In many places around the globe, the injunction to “eat real food” would be met with quizzical looks. What else would or could a person eat?

But in America, the menu of synthetic options grows daily, with upwards of 15,000 new food products introduced to supermarkets each year. We are overwhelmed by a bewildering array, not just of recognizable foods, but of what writer Michael Pollan calls “edible food-like substances.”

There are the obvious junk foods – whose relation to familiar plant or animal products is tenuous – along with imitation foods (like margarine and soy-based “meats”) and the “lite” formulations of old standbys.

Long lists of tongue-twister ingredients and dubious acronyms (like BHA, BHT, TBHQ and MSG) make the actual food contents hard to distinguish.

Sugar alone has more than 40 alibis, and who really knows what is in those artificial colors and flavorings?

Nowhere else in the world, it would seem, are there so many pseudo-foods and such widespread consumer confusion over what to eat.


It’s not surprising that a movement is underway to abandon all the quasi-food concoctions and return to traditional foods that our ancestors would have recognized.

Real food “is fundamentally conservative,” notes writer Nina Planck; “it doesn’t change while industrial food by contrast is under great pressure to be novel.”

The growing hunger for real food extends beyond a personal appetite for improved taste and nutrition. As defined by the nonprofit Real Food Challenge, which helps colleges and universities procure wholesome food, the goal is to eat what “truly nourishes producers, consumers, communities and the Earth. It is a food system – from seed to plate – that fundamentally respects human dignity and health, animal welfare, social justice and environmental sustainability.”

These sweeping ideals can feel like a tall order when all you want to do is get a timely supper on the table.

But this summer, our family began more deliberate eating – with the help of three inspirational books.

The first is a fast and humorous read by Michael Pollan called “Food Rules: An Eater’s Manual.” It’s a field guide to identifying real foods (i.e., those with no label whatsoever, or those whose labels have five or fewer ingredients).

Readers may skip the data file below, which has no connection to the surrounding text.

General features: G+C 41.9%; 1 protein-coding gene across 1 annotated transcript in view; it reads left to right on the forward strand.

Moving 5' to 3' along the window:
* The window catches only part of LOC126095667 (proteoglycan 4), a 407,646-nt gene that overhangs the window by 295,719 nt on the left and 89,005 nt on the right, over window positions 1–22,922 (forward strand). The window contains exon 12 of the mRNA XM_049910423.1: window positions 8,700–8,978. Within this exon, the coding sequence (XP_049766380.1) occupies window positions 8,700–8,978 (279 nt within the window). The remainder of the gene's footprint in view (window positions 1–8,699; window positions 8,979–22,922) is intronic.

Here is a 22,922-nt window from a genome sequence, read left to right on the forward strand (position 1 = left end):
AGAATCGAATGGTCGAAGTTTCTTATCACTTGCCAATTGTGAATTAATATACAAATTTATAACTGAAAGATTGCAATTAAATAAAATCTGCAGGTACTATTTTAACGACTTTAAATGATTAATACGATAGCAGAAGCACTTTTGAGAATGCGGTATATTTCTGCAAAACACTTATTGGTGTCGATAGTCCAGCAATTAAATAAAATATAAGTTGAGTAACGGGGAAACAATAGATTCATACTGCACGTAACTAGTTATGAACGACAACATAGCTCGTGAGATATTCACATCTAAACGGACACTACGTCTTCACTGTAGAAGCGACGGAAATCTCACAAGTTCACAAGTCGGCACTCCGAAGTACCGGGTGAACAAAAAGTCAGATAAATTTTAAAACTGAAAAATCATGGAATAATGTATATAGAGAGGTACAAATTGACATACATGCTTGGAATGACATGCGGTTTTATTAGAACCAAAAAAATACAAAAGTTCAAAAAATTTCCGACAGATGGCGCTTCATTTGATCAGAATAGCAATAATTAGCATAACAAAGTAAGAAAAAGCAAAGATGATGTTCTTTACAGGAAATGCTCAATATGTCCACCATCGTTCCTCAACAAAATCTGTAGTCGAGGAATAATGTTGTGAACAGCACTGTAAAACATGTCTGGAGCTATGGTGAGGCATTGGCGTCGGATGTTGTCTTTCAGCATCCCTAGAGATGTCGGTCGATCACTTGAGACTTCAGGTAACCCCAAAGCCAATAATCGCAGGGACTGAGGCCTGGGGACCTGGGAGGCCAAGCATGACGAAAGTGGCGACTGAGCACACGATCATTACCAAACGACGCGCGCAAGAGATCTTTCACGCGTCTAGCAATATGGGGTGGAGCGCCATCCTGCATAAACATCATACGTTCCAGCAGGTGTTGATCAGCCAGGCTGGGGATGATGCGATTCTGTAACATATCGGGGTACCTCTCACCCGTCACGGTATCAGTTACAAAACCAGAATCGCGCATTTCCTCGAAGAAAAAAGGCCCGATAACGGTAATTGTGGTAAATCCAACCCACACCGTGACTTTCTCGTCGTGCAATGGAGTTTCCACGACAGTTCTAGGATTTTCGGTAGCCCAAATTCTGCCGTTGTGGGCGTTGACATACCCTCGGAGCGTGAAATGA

Pollan is famous for distilling volumes of dietary guidance and nutritional counsel into just seven words: “Eat food. Not too much. Mostly plants.”

In “Food Rules,” he elaborates on this pithy counsel – drawing on collective food wisdom from around the world to offer pointers (which he assures readers are not commandments as “we’re already neurotic enough about our eating”). They range from the easy and obvious (“Don’t eat breakfast cereals that change the color of the milk” and “Eat only foods that will eventually rot”) to the more challenging (“Pay more, eat less” and “Treat treats as treats”).

For practical pointers on making real food a family affair, there’s no better resource that Lisa Leake’s “100 Days of Real Food.” It offers both gradual and wholesale approaches to relinquishing synthetics – for those with ready access to real food options. (The plight of those who live in “food deserts” is a far bigger societal challenge that is not addressed in “100 Days of Real Food.”)

Leake’s book offers detailed planning and shopping guidance, recommendations on everything from cooking oils to school lunches, and dozens of family-friendly recipes.

While at first glance most of the food in our home met her criteria, I was inspired to look more closely at ingredient labels – particularly on items I had blithely assumed were real foods.

Until reading Leake’s caution to select block cheeses, it hadn’t occurred to me that the shredded parmesan cheese we’d routinely bought might contain natamycin, a fungicide used to treat ringworm in animals and eye infections in humans. How appetizing!


Nor would I have expected Breyers “natural” vanilla ice cream – refreshingly free of unpronounceables – to include “tara gum.”

The gum’s manufacturers proudly proclaim this mechanically obtained hydrocolloid offers “creamy mouth-feel,” but its appeal to me ranks down near the ringworm fungicide.

The process of choosing foods more carefully has gotten our family thinking about the dominant food culture in this country. Karen LeBillon’s book “French Kids Eat Everything” helped spark those reflections as it portrays the stark contrast between French foodways – valuing communal meals, diverse foods and good taste – and Americans’ round-the-clock snacking and narrow, market-driven tastes (think pasta, pizza and sugar).

LeBillon’s family spent a year in France learning a whole new orientation toward food, and then struggled to bring those habits home to Vancouver, British Columbia – where cultural pressures encourage “convenience” foods, mindless eating and wolfing of meals (15-minute school lunches, eating in vehicles and brown-bagging in front of the computer).

She offers suggestions to help families transition from fake and fast foods to homemade meals eaten together.

Her counsel has helped our family inch toward “slow food” savoring, rather than individualized eating on the fly. We’re not likely to achieve any French ideals (lingering for hours over four-course meals), but we now have the occasional course that lets us glimpse the soul nourishment that marks the French approach to food.

Eating our own harvest this summer has helped remind us how deeply satisfying real foods can be.

When we sit down to a pesto dish ground from homegrown basil, garlic and kale, or a pudding of local, jersey milk topped with our own raspberries, there’s precious little risk of mindless eating.

Marina Schauffler, Ph.D., is a writer who runs Natural Choices (

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